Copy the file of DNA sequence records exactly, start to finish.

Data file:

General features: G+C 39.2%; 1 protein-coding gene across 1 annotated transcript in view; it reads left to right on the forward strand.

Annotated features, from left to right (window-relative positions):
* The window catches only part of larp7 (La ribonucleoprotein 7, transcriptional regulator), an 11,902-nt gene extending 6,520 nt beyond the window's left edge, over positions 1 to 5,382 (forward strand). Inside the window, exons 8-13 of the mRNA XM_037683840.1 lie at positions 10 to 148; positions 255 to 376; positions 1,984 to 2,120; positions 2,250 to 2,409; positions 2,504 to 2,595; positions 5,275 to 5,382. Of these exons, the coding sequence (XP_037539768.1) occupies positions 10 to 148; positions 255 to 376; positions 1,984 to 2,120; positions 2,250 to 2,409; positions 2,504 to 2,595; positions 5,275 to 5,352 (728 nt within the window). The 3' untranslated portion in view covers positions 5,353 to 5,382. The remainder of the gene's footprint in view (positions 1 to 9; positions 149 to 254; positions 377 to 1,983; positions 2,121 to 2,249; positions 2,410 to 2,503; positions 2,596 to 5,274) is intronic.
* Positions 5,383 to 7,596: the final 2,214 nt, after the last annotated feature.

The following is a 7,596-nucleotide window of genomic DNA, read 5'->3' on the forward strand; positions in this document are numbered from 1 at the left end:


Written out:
General features: G+C 39.2%; 1 protein-coding gene across 1 annotated transcript in view; it reads left to right on the forward strand.

Annotated features, from left to right (window-relative positions):
* The window catches only part of larp7 (La ribonucleoprotein 7, transcriptional regulator), an 11,902-nt gene extending 6,520 nt beyond the window's left edge, over positions 1 to 5,382 (forward strand). Inside the window, exons 8-13 of the mRNA XM_037683840.1 lie at positions 10 to 148; positions 255 to 376; positions 1,984 to 2,120; positions 2,250 to 2,409; positions 2,504 to 2,595; positions 5,275 to 5,382. Of these exons, the coding sequence (XP_037539768.1) occupies positions 10 to 148; positions 255 to 376; positions 1,984 to 2,120; positions 2,250 to 2,409; positions 2,504 to 2,595; positions 5,275 to 5,352 (728 nt within the window). The 3' untranslated portion in view covers positions 5,353 to 5,382. The remainder of the gene's footprint in view (positions 1 to 9; positions 149 to 254; positions 377 to 1,983; positions 2,121 to 2,249; positions 2,410 to 2,503; positions 2,596 to 5,274) is intronic.
* Positions 5,383 to 7,596: the final 2,214 nt, after the last annotated feature.

The following is a 7,596-nucleotide window of genomic DNA, read 5'->3' on the forward strand; positions in this document are numbered from 1 at the left end: